SRE (Cap.8 - Release Engineering) (Continuous Build and Deployment (Rapid,…
SRE (Cap.8 - Release Engineering)
Running reliable services requires reliable release processes. Site Reliability Engineers (SREs) need to know that the binaries and configurations they use are built in a reproducible, automated way so that releases are repeatable and aren’t “unique snowflakes.” Changes to any aspect of the release process should be intentional, rather than accidental. SREs care about this process from source code to deployment.
In order to work at scale, teams must be self-sufficient. Release engineering has developed best practices and tools that allow our product development teams to control and run their own release processes.
User-facing software (such as many components of Google Search) is rebuilt frequently, as we aim to roll out customer-facing features as quickly as possible. We have embraced the philosophy that frequent releases result in fewer changes between versions. This approach makes testing and troubleshooting easier.
Build tools must allow us to ensure consistency and repeatability. If two people attempt to build the same product at the same revision number in the source code repository on different machines, we expect identical results.
Enforcement of Policies and Procedures
Several layers of security and access control determine who can perform specific operations when releasing a project. Gated operations include:
Approving source code changes—this operation is managed through configuration files scattered throughout the codebase
Approving the initial integration proposal (which is a request to perform a build at a specific revision number in the source code repository) and subsequent cherry picks
Specifying the actions to be performed during the release process
Creating a new release
Deploying a new release
Making changes to a project’s build configuration
Continuous Build and Deployment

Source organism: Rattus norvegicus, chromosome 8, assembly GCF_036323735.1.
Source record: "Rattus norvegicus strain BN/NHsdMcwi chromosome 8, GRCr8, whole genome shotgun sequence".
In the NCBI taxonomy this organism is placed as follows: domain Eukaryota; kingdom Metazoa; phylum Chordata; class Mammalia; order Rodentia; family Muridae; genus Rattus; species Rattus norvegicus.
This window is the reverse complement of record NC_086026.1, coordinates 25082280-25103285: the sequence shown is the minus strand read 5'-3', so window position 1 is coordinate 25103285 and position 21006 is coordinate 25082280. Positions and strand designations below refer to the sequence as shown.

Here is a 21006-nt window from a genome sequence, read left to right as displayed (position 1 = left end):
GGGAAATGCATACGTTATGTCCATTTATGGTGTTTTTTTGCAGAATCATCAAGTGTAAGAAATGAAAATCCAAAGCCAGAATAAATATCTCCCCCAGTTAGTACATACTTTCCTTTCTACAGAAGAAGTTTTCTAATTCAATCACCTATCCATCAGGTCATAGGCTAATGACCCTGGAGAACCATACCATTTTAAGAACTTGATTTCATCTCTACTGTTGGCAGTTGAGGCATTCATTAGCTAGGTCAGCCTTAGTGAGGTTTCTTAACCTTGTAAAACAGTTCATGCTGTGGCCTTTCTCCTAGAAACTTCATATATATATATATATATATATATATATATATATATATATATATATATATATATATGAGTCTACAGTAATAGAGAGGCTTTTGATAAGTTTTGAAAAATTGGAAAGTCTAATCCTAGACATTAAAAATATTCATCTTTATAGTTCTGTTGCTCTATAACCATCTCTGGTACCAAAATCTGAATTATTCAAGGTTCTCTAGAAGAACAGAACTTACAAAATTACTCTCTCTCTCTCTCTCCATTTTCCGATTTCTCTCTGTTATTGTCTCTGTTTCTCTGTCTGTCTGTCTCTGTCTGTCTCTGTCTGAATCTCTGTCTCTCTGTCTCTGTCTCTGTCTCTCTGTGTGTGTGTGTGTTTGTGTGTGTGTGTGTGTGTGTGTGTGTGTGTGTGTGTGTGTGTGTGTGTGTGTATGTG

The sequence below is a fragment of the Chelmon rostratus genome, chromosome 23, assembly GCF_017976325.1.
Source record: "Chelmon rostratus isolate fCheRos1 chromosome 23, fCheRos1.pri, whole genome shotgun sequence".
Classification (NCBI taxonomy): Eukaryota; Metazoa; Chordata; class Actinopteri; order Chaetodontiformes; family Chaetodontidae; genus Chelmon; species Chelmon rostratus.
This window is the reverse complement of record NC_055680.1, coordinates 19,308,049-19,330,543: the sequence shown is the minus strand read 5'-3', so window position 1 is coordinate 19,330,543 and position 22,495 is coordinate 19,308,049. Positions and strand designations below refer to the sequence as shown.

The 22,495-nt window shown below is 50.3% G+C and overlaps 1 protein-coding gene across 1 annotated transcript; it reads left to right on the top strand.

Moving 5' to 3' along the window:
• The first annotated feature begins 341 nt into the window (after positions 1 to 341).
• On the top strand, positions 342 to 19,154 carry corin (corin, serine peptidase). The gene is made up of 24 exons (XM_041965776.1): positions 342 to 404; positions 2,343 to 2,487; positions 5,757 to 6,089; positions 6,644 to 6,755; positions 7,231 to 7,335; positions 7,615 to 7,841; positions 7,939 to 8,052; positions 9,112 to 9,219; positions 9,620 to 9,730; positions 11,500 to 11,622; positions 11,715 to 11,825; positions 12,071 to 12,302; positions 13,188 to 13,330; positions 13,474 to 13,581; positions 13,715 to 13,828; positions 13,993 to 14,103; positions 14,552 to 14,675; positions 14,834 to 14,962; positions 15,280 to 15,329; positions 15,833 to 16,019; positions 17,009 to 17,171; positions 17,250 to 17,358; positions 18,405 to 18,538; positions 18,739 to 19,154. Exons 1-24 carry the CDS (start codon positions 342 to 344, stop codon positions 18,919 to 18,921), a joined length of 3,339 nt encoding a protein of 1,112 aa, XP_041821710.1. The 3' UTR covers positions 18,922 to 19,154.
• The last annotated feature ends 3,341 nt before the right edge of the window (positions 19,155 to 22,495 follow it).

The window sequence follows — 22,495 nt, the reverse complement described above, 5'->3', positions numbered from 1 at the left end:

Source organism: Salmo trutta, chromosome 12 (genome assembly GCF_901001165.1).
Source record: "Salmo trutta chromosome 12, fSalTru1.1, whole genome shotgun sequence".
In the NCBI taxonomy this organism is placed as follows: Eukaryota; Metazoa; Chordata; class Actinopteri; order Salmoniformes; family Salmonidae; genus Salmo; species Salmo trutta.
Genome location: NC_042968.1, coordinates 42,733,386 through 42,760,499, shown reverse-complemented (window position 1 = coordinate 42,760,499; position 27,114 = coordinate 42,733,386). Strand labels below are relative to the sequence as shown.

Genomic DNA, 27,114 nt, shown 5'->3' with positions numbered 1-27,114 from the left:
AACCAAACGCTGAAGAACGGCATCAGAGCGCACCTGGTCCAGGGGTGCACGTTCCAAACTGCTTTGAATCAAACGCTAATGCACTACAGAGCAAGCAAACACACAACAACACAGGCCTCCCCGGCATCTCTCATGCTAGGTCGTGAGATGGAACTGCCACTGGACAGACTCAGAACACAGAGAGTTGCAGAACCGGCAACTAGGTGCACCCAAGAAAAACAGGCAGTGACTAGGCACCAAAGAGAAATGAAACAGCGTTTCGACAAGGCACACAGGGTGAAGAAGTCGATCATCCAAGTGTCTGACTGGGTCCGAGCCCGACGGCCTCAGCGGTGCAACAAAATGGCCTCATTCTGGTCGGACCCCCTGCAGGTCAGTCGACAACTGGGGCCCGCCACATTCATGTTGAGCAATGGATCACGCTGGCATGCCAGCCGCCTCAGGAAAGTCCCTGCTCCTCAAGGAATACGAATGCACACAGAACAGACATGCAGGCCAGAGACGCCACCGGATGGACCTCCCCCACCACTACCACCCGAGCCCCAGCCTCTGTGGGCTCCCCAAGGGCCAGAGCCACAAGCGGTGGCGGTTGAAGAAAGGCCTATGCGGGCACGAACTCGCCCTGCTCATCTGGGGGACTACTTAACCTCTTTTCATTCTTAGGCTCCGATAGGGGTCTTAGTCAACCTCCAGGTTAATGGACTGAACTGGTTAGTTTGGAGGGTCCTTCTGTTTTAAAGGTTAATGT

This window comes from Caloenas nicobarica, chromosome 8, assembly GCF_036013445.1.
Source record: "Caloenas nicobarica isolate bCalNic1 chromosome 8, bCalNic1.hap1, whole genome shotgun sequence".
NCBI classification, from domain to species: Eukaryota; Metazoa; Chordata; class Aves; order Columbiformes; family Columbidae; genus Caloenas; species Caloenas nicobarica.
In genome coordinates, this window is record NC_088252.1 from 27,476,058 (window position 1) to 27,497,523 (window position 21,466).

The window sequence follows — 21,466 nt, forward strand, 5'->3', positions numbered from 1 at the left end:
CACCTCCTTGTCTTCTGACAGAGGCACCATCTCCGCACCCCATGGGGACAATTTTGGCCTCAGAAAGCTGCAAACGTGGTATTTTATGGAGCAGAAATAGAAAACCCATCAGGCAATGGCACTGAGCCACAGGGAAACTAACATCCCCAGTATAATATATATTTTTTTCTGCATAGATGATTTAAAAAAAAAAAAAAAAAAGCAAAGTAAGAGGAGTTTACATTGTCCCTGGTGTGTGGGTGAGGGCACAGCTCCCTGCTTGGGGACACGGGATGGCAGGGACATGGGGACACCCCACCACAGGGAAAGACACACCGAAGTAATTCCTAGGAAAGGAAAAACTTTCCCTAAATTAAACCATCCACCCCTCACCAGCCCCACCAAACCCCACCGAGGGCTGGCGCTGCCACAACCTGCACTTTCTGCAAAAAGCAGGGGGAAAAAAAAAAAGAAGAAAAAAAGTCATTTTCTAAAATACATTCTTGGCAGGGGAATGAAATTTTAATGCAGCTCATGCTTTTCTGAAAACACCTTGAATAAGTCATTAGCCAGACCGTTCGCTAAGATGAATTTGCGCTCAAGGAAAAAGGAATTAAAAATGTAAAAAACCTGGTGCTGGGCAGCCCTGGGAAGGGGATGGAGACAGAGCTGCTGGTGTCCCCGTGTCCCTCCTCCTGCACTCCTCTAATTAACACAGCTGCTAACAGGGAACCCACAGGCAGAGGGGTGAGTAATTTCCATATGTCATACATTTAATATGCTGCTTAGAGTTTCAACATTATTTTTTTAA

Engineers use Blaze to define build targets (e.g., the output of a build, such as a JAR file), and to specify the dependencies for each target. When performing a build, Blaze automatically builds the dependency targets.
A continuous test system runs unit tests against the code in the mainline each time a change is submitted, allowing us to detect build and test failures quickly.
During the release process, we re-run the unit tests using the release branch and create an audit trail showing that all the tests passed.
Software is distributed to our production machines via the Midas Package Manager (MPM). MPM assembles packages based on Blaze rules that list the build artifacts to include, along with their owners and permissions.
Rapid is configured with files called blueprints. Blueprints are written in an internal configuration language and are used to define build and test targets, rules for deployment, and administrative information (like project owners).
Each Rapid project has workflows that define the actions to perform during the release process. Workflow actions can be performed serially or in parallel, and a workflow can launch other workflows. Rapid dispatches work requests to tasks running as a Borg job on our production servers.
A typical release process proceeds as follows:
Rapid uses the requested integration revision number (often obtained automatically from our continuous test system) to create a release branch.